Sudden Sahara Desert Snowfall Does Not Refute Climate Change

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Sahara 2016

2016 has become quite a year for everyone, and even for the planet Earth itself. The sudden snow in the Sahara Desert may look beautiful, but it does not change the fact that climate change is real.

Snow? In the desert?

The idea is too good to be true, and yet it is the truth! Imagine Amateur photographer Karim Bouchetata’s surprise when he saw that the Sahara Desert had been dusted with snow. Bouchetata lives in Ain Sefra, which is in the northwest part of Algeria and also known as the Gateway to the Sahara. The Sahara desert is also the biggest hot desert in the world, and it is not the place that one would say that has four seasons like the countries in the northern hemisphere.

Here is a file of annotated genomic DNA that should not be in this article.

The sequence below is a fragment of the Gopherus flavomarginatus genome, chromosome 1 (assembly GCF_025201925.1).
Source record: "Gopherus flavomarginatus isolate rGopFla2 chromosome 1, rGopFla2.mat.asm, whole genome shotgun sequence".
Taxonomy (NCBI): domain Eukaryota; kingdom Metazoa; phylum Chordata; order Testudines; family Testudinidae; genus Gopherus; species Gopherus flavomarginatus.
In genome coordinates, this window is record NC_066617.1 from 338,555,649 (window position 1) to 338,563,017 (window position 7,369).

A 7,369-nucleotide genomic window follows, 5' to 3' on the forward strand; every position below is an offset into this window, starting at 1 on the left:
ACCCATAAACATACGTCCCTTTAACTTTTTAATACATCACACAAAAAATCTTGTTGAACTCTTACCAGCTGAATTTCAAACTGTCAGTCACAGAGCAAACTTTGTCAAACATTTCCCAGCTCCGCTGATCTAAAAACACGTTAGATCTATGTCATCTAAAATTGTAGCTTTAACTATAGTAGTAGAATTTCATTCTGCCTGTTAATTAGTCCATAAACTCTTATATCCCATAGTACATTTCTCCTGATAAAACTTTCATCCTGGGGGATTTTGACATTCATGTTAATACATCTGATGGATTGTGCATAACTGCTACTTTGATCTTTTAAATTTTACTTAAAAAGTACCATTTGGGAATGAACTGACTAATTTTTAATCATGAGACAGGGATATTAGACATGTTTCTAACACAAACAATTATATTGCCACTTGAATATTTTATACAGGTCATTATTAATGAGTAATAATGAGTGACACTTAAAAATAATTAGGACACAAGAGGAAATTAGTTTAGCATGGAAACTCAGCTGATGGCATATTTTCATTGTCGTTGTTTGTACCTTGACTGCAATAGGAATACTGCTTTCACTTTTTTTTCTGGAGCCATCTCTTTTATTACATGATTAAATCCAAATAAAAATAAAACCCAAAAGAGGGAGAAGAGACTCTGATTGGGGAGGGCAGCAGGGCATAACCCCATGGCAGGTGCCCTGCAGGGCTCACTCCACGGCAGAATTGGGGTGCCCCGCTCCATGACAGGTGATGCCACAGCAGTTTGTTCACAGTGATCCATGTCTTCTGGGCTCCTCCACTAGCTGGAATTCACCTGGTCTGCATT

But to his, and to the whole town’s surprise, they have experienced a snowfall. A place that is covered in various yellow and orange tones becomes speckled with white. According to Bouchetata, he was amazed to see that it was snowing in the desert because it rarely ever happens. The snow stayed there for a day and melted afterward.

Not the First Time

Contrary to what a lot of people might believe, this is not the first time that this particular part of the Sahara experienced a little snowfall. The first time it happened was back in February of 1979 when the town experienced a dusting for 30 minutes. It happened again in 2005, and for the third time in 2012.

While the desert town gets to witness and experience a little snowfall once in a couple of years or so, there has been no record of a major snow storm to hit the place. Although seeing some snow in the desert may look beautiful, it does not disprove climate change.

According to Fordham University professor Steven Stoll, the Sahara having a cold day does not disprove global warming just as much as a heat wave experienced in December. Stoll explains that it is indeed getting warmer elsewhere, and when the heat gets distributed, some places can experience cooler weather. This might explain the light snowfall in the desert.

Photo Source: Wikimedia Commons

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